Celebrating Tongaat’s first CBD

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The pictures for the Then and Now this week come from an array of old photographs on the walls of My Food Joint in Railway Street in Tongaat which celebrate the history of the sugar farming town.

The first picture shows the wood and iron general store of D Ramburran & Sons in Railway street, where you could buy anything from pots and pans, to school uniforms, to groceries and farm implements and animal feed.

Rafick Ally, who still has his bicycle shop in Railway Street, remembers the store “all my life from my father’s time”. His father had a bicycle shop to the right of Ramburran. On the corner with Main Road, today Gopalall Hurbans Road, was Bechari’s Cafe.

“It was a bargain store and I think it was run by a Mr Moodley,” says Ally.

Today his bicycle shop is three of four stores to the left and further down Railway Street, next to the My Food Joint, where bicycles old and new and parts and spares, are stacked to the rafters.

Trophy Excellence where D Ramburran & Sons were many years ago in Tongaat. Shelley Kjonstad/African News Agency(ANA)

Tour guide Sathi Govender points out that Railway Street was the original CBD of Tongaat and there would be very few people alive who would recognise the original town, pointing out they’d be well into their seventies.

“Tongaat back then was a village with a dozen or so business families running little shops along Railway Street. Behind was the original Tongaat mill and a few sugar barracks. The rest was farms,” Govender says. “The Ally family was one of those original traders.”

He also likes the Joko Tea sign and the fact that the address was PO Box 2, Tongaat. “Joko was a famous brand even back then.”

Little is known about the Rumburran Store. “It didn’t last long. I think he was a maverick and moved on into business,” says Govender. “The store would have been demolished and the plot stayed vacant for a number of years before the new building was built, so that you could have a shop at street level and live upstairs.”

The Durban Documentation Centre records a Mani Ramburran, indenture number 62015, from Ghazipur leaving Calcutta in April 1896 on board the Umlazi, for the Tongaat estate of Aberfoyle, owned by JR Saunders. It’s not sure whether they are related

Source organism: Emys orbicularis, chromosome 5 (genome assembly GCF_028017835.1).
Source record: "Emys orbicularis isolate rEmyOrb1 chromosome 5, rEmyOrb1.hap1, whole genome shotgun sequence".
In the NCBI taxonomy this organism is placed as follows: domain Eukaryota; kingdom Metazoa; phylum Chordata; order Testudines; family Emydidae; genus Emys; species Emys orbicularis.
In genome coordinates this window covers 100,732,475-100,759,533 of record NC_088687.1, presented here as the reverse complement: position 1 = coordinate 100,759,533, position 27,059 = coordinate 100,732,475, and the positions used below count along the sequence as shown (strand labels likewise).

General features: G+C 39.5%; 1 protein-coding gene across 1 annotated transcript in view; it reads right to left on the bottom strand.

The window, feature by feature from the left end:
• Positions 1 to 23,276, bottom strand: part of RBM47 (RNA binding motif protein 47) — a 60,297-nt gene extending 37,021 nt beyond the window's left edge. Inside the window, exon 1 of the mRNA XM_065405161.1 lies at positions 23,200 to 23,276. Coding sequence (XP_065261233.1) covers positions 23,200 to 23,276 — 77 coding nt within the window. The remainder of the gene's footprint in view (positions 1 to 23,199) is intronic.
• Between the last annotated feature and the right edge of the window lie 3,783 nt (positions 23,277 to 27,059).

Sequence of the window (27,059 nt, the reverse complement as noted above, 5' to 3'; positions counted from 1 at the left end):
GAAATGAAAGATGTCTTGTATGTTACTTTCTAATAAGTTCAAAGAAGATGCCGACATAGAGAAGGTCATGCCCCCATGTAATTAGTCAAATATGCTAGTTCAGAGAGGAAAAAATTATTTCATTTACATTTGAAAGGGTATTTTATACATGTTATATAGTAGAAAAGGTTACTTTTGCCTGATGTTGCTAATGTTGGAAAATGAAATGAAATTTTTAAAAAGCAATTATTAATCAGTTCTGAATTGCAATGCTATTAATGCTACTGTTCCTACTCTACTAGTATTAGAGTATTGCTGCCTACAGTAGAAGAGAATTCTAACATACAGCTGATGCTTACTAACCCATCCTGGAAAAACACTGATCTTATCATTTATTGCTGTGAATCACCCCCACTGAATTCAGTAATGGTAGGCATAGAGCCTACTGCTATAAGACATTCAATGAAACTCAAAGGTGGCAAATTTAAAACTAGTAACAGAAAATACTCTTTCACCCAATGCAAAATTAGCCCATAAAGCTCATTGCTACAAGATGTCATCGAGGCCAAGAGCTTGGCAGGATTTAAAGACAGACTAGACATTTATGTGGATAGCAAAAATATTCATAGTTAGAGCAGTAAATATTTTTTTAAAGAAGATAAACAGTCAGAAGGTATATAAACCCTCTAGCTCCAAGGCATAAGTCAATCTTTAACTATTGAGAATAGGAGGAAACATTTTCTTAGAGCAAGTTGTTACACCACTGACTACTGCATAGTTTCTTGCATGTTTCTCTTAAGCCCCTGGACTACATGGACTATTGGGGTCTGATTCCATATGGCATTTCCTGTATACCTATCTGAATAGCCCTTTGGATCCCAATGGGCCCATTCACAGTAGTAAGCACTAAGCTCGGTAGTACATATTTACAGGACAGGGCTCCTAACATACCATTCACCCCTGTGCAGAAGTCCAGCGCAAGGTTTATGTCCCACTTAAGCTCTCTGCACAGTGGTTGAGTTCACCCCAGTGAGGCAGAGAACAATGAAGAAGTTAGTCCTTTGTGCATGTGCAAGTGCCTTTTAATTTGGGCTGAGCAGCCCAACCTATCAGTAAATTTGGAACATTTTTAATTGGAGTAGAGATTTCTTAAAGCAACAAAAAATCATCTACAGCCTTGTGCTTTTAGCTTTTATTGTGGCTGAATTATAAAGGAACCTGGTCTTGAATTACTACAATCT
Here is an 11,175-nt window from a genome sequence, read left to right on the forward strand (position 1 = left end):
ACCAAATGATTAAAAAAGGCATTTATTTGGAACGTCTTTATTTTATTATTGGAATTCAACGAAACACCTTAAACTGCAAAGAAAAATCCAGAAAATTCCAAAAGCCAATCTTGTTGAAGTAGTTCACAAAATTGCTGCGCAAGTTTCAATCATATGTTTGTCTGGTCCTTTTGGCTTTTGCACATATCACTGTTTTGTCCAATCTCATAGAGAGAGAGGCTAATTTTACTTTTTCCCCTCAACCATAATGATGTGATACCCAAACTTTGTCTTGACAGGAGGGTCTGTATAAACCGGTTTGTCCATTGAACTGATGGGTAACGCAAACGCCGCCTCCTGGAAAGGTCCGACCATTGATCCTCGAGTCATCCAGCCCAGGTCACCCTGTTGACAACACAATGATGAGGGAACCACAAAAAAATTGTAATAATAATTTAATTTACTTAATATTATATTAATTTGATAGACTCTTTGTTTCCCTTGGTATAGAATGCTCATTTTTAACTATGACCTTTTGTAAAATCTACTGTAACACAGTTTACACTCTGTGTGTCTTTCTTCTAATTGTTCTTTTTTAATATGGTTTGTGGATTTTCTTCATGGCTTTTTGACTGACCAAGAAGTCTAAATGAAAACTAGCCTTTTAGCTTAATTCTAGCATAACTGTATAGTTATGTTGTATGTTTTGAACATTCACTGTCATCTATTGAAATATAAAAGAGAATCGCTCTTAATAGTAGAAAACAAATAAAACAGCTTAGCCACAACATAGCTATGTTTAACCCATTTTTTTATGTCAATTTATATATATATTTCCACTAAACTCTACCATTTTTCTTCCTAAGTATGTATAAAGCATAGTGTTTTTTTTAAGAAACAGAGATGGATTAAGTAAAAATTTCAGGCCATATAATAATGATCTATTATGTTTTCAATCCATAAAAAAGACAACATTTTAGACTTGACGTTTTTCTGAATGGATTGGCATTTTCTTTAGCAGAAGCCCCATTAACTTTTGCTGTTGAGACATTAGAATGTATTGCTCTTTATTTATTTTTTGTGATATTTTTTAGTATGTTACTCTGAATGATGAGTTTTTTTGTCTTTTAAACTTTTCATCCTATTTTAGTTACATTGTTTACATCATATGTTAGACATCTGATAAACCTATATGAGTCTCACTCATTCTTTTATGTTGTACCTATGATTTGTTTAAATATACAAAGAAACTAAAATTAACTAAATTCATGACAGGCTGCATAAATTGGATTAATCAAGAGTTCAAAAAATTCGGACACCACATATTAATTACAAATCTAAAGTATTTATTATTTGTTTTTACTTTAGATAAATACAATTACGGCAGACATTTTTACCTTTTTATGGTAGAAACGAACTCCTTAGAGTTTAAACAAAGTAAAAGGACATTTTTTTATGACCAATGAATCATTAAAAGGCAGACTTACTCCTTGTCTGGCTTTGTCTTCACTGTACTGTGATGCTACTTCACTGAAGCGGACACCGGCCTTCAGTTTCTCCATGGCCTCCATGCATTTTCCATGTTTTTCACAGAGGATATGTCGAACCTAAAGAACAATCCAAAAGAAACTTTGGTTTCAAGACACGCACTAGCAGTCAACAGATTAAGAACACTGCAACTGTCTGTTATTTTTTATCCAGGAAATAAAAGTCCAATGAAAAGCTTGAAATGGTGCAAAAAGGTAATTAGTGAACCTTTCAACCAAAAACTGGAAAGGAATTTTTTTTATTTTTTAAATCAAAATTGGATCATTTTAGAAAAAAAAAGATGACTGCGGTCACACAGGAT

Sunny Sookraj, a customer at the My Food Joint, has also lived in Tongaat all his life. He loves the little one-way street which today links the railway station to Main Road, the picture bringing back memories of his childhood.

The MG Redhi bookstore on Main Road, Tongaat, with the town hall in the background.
The site of the MGR building today which replaced the original MG Redhi shop. The trees are now obscuring the town hall. Picture: Shelley Kjonstad/African News Agency(ANA)

Also featured on the walls of My Joint is the original shop of MG Redhi at 333 Main Street next to the Town Hall. Today the building has long since been pulled down and features a three-storey block of flats with shops below. It is still named the MGR buildings. MG Redhi is now at 224 Gopalall Hurbans Road and has sold books, stationery and office equipment since 1937. They are also musical and electrical importers.

“Tongaat is a special town with a special history,” says Govender. “The Tongaat group dominated the economics of the town and created a beautiful town that included white, Indian and African people. It was a little more sophisticated than your average farming town, with standards set that were normally reserved for white people. So there were sports facilities and libraries. You could come straight out of the cane fields and send your kids off to be doctors,” he says.

Govender notes the challenges the town faces today are similar to many small towns. “There’s no community anymore. I hope the children won’t leave and we can rebuild that,” he says.

My Food Joint was opened in 2015 in the Anjuman Islam buildings, in part to create that community and to celebrate the rich and culturally diverse food history with recipes handed down from previous generations.

The Independent on Saturday

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